Polyphonist’s #CBR5 Review #46: American Born Chinese by Gene Luen Yang

americanbornchineseLike Tina’s Mouth: An Existential Comic Diary by Keshni Kashyap and illustrated by Mari Araki (of which you can see my review here), this YA graphic novel focuses around one teen’s life in the United States from the perspective of their culture. Tina, the protagonist in Tina’s Mouth, was of Indian descent and in American Born Chinese (you might’ve guessed already by now) the main character, Jin, was of Chinese lineage. Both are born and raised in the US, but their culture and people’s perception of them still factor heavily in their every day lives.

The book has three different sections and jumps back and forth between them. The first part is an inter-weaving parable about where various gods (most specifically the Monkey King) came from, what they went through, and why in the Chinese tradition. The second is from Jin’s pov as he recounts his parents’ opinions on things (and their emphasis on doing well in school, to the exclusion of a social life all the way through college) and his time in school and with friends. The third is a TV show called “Everyone Ruvs Chin-Kee”. If you couldn’t tell by the title, it’s incredibly offensive and, I think, serves to highlight some of the ugly racism that pervades our culture.

A common thread that runs through all three stories is the desire to belong.  How it can blind you, make you weaker, meaner, forget your roots and family.  The Monkey King wants power and respect and works to get faster, smarter, more versatile and skilled.  But in the end, he still can get trapped under a pile of rocks by a higher god.  Jin wants little more than to fit in in school so he turns his back on things that are part of his heritage and wants only to look “normal” and be liked.  Danny, the lead character in the offensive TV show, is constantly embarrassed by his cousin Chin-Kee’s “antics” when in reality, Chin-Kee is an overblown stereotype but who is also being true to himself and enjoying life to the fullest.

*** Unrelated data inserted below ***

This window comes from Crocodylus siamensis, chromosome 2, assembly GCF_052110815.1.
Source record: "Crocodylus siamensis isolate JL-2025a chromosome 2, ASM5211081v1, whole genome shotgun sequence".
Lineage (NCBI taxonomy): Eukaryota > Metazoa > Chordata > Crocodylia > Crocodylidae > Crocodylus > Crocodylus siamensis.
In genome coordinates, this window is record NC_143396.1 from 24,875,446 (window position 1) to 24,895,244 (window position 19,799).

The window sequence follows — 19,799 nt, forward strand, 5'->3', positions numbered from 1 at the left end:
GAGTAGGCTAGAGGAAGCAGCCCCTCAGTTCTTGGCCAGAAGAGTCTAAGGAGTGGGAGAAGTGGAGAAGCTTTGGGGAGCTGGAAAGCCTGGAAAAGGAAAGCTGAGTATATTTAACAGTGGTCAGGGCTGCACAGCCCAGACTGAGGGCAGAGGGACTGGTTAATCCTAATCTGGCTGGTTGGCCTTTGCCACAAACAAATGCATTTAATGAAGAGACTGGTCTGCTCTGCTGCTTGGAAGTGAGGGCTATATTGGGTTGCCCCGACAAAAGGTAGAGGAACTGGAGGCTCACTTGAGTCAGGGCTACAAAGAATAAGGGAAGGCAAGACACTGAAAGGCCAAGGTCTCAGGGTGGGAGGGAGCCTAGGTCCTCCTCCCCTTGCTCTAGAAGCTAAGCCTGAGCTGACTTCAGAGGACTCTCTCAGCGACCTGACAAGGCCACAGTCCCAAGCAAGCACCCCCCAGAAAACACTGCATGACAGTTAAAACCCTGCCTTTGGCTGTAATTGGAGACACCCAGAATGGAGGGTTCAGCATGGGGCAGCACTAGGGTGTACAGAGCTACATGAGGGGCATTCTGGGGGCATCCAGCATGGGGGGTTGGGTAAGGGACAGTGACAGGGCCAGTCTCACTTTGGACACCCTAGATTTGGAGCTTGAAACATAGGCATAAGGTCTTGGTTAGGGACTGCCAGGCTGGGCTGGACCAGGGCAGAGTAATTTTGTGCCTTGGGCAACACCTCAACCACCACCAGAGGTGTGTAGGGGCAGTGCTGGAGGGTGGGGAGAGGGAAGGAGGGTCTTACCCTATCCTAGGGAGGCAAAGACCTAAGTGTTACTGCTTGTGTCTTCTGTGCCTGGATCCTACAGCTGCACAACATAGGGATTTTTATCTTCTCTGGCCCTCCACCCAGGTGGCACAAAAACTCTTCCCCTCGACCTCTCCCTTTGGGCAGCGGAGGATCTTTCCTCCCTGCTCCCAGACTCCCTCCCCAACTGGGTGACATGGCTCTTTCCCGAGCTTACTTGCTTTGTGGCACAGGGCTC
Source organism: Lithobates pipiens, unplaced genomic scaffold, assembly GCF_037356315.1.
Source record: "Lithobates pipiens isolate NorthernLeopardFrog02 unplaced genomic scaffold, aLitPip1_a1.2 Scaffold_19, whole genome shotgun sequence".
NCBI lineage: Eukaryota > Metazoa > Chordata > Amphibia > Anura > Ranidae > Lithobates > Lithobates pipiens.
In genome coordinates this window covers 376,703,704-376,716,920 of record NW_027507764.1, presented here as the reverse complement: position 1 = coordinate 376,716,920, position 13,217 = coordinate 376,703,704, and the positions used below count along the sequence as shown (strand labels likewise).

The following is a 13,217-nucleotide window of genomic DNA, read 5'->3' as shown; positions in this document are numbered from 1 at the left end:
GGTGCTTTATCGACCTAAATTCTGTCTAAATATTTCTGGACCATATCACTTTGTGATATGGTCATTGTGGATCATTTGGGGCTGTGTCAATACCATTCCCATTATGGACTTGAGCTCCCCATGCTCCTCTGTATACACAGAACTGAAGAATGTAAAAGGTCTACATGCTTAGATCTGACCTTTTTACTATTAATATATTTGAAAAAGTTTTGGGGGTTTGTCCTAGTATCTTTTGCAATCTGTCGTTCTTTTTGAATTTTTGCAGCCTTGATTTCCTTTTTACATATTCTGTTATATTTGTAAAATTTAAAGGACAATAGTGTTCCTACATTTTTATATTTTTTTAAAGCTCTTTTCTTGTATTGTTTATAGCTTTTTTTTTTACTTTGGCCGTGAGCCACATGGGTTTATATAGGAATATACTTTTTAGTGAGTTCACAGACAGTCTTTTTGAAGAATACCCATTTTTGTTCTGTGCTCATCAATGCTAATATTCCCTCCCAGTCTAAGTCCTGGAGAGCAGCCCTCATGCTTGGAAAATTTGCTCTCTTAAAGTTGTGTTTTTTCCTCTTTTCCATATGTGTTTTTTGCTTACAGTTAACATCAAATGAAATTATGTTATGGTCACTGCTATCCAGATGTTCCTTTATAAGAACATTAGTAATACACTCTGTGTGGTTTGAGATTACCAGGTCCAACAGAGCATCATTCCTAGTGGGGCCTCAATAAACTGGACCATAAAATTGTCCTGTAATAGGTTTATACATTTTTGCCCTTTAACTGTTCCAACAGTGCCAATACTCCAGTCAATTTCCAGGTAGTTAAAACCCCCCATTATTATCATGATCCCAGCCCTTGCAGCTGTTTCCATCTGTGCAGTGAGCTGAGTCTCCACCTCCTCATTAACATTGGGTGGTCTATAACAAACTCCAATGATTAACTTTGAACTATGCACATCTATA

Along the way, each character learns something about being true to themselves, the power that they have over their own life, and the importance of family and friends.  It’s a well-drawn, well-written coming-of-age story that I think should be on required reading lists.



Polyphonist’s #CBR5 Review #45: Legends of Zita the Spacegirl by Ben Hatke

Legends-of-Zita-the-SpacegirlI came across this graphic novel while just perusing the new graphic novel selections at my local library. The art style and colors were fun, and I’m a fan of any books that feature a plucky, strong, female heroine. Judging by the cover, with Zita in a black and white space costume with a big “Z” emblazoned on the front and a green patchwork cloak, and surrounded by various adorable and evil creatures, I’d say this book was right up my alley. The only thing I wished I’d known going in was that it was technically the second in a (so far) three part series about Zita. But while the book did make mention of Zita’s previous adventures, I don’t think reading the first book was necessary because this one stands pretty well on its own.